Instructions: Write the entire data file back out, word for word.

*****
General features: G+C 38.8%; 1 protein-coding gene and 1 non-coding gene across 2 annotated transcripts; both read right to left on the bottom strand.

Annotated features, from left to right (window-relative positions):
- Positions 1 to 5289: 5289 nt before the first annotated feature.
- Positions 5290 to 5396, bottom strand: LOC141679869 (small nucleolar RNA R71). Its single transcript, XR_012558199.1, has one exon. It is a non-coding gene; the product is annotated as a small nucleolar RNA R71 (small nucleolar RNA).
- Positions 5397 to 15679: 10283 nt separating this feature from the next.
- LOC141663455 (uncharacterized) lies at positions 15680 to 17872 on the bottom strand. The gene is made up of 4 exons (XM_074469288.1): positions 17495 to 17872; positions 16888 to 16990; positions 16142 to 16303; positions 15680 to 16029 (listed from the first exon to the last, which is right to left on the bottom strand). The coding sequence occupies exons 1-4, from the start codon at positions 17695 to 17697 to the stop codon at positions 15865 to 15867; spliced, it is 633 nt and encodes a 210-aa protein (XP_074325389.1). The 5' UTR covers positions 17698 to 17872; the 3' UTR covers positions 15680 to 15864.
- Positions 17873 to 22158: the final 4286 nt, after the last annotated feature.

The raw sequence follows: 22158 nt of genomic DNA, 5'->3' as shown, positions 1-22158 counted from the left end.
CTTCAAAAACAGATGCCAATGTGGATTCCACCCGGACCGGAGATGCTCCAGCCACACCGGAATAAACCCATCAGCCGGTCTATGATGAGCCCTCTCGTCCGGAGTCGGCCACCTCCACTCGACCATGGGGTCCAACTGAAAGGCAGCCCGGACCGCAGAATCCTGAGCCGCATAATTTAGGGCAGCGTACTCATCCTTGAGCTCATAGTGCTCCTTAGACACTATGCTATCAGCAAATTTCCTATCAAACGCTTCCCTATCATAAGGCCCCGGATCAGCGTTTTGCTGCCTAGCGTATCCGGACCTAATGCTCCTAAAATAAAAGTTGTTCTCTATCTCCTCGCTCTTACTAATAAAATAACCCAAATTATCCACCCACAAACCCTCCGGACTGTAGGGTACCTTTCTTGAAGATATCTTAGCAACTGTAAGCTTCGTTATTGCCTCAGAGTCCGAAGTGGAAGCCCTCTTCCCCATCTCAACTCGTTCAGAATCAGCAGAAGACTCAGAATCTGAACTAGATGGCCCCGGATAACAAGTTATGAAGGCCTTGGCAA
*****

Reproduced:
General features: G+C 38.8%; 1 protein-coding gene and 1 non-coding gene across 2 annotated transcripts; both read right to left on the bottom strand.

Annotated features, from left to right (window-relative positions):
- Positions 1 to 5289: 5289 nt before the first annotated feature.
- Positions 5290 to 5396, bottom strand: LOC141679869 (small nucleolar RNA R71). Its single transcript, XR_012558199.1, has one exon. It is a non-coding gene; the product is annotated as a small nucleolar RNA R71 (small nucleolar RNA).
- Positions 5397 to 15679: 10283 nt separating this feature from the next.
- LOC141663455 (uncharacterized) lies at positions 15680 to 17872 on the bottom strand. The gene is made up of 4 exons (XM_074469288.1): positions 17495 to 17872; positions 16888 to 16990; positions 16142 to 16303; positions 15680 to 16029 (listed from the first exon to the last, which is right to left on the bottom strand). The coding sequence occupies exons 1-4, from the start codon at positions 17695 to 17697 to the stop codon at positions 15865 to 15867; spliced, it is 633 nt and encodes a 210-aa protein (XP_074325389.1). The 5' UTR covers positions 17698 to 17872; the 3' UTR covers positions 15680 to 15864.
- Positions 17873 to 22158: the final 4286 nt, after the last annotated feature.

The raw sequence follows: 22158 nt of genomic DNA, 5'->3' as shown, positions 1-22158 counted from the left end.
CTTCAAAAACAGATGCCAATGTGGATTCCACCCGGACCGGAGATGCTCCAGCCACACCGGAATAAACCCATCAGCCGGTCTATGATGAGCCCTCTCGTCCGGAGTCGGCCACCTCCACTCGACCATGGGGTCCAACTGAAAGGCAGCCCGGACCGCAGAATCCTGAGCCGCATAATTTAGGGCAGCGTACTCATCCTTGAGCTCATAGTGCTCCTTAGACACTATGCTATCAGCAAATTTCCTATCAAACGCTTCCCTATCATAAGGCCCCGGATCAGCGTTTTGCTGCCTAGCGTATCCGGACCTAATGCTCCTAAAATAAAAGTTGTTCTCTATCTCCTCGCTCTTACTAATAAAATAACCCAAATTATCCACCCACAAACCCTCCGGACTGTAGGGTACCTTTCTTGAAGATATCTTAGCAACTGTAAGCTTCGTTATTGCCTCAGAGTCCGAAGTGGAAGCCCTCTTCCCCATCTCAACTCGTTCAGAATCAGCAGAAGACTCAGAATCTGAACTAGATGGCCCCGGATAACAAGTTATGAAGGCCTTGGCAA